Op-ed: Data is often gathered about us all and for a variety of reasons. A person's ethnic origin is recorded by the NHS when using their services and has been for sometime.
Some data collection helps the government and local authorities provide the right services regionally but there is always the risk it will be used for the wrong reasons.
At the Tory party conference this week Home Secretary Amber Rudd announced the government would force companies to reveal the number of foreign workers employed. Days later that plan has been abandoned.
Sunday after days of angry response "The Government has U-turned on controversial plans to force companies to draw up lists of their foreign-born employees."
Theresa May may be like Mrs Thatcher is many respects but it looks like she is for turning as U Turn number 1 clocks up.
The "list" announcement at the Tory Party conference was ill-thought out but was it just one of those conference carrots aimed at attracting new members and voters? Was it all about looking tough on immigration following Labour Party leader Jeremy Corbyn's honest and welcoming approach to migrants one-week earlier?
But here's the thing.
Quietly and under the radar changes are already underway.
Take a look at the image above.
Seems the Department of Education are suddenly demanding more information on pupils, specifically regarding pupils country of birth and origin.
As we have already said there can be many reasons for collecting such data but why the sudden change?
People will draw their own conclusions.
Post BRexit and with the unelected PM Theresa May running the UK show "times they are a changing" and not for the better.
Who is Amber Rudd?
Amber Rudd facing calls to clarify involvement in tax havens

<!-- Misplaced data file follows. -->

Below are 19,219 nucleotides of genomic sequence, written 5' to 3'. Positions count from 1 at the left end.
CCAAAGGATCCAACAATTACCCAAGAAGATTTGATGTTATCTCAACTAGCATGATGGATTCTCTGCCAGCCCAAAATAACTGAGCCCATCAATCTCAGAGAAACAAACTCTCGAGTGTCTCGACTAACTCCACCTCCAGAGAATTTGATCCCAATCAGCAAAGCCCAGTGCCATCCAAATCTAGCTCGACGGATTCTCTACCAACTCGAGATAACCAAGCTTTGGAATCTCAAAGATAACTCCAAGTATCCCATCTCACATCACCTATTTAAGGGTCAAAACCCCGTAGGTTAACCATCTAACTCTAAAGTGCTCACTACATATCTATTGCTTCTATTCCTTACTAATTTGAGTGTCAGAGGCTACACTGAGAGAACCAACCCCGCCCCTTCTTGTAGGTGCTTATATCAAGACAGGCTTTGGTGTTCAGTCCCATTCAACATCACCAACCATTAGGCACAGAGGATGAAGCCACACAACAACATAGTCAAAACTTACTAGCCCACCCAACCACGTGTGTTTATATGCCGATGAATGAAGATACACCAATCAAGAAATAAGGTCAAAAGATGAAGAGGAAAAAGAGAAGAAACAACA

Op-ed: UK Chancellor George Osborne was at a high tech business in Bristol Monday making the case for Britain staying in the EU.
Osborne was accompanied by Stephen Crabb the latest boss of the DWP, Amber Rudd and Liz Truss.
Four people who will act like a red rag to a bull when it comes to the EU referendum.
Osborne's honesty and credibility is shot to pieces and the three other ministers may still have some appeal to Tory voters but little elsewhere.
Monday the modus operandi was fear and scare tactics with people's finances as the weapon.
Osborne said taxes would probably have to rise by 8% if the UK leaves the EU. He spun a series of figures from a carefully crafted booklet but can you trust him?
According to George Osborne it will be those hard working families the Tories like to talk about that will take the biggest financial hit.
Current divisive Tory politics are never inclusive. Does that mean pensioners, part-time workers, childless couples, single people and benefit claimants who are not employed should vote to leave then?
There is nothing to show that Osborne will not dish out financial hardship post the EU referendum whether we stay in the EU or leave.
George stayed his hand in the spring budget but once the May elections and EU referendum are done and dusted lookout for more real Tory policies.
If the UK leaves the EU it will move into unknown territory and predicting the outcome is not possible. Best guesses are of course available but that is all they are, albeit based on statistics.
The panama papers data leak has shown that taxes are for we the little people and not the likes of Cameron and Osborne.
Perhaps if less money was stashed away from the taxman there would be no deficit?
Last week a majority of MPs voted against an inquiry into the panama papers. The inquiry was requested by Labour shadow chancellor John McDonnell. Rudd, Crabb and Truss voted against the inquiry.
So can you trust a word they say?
Commons votes to reject panama papers inquiry
Surviving EU referendum hype
Will Europe move goalposts after EU referendum?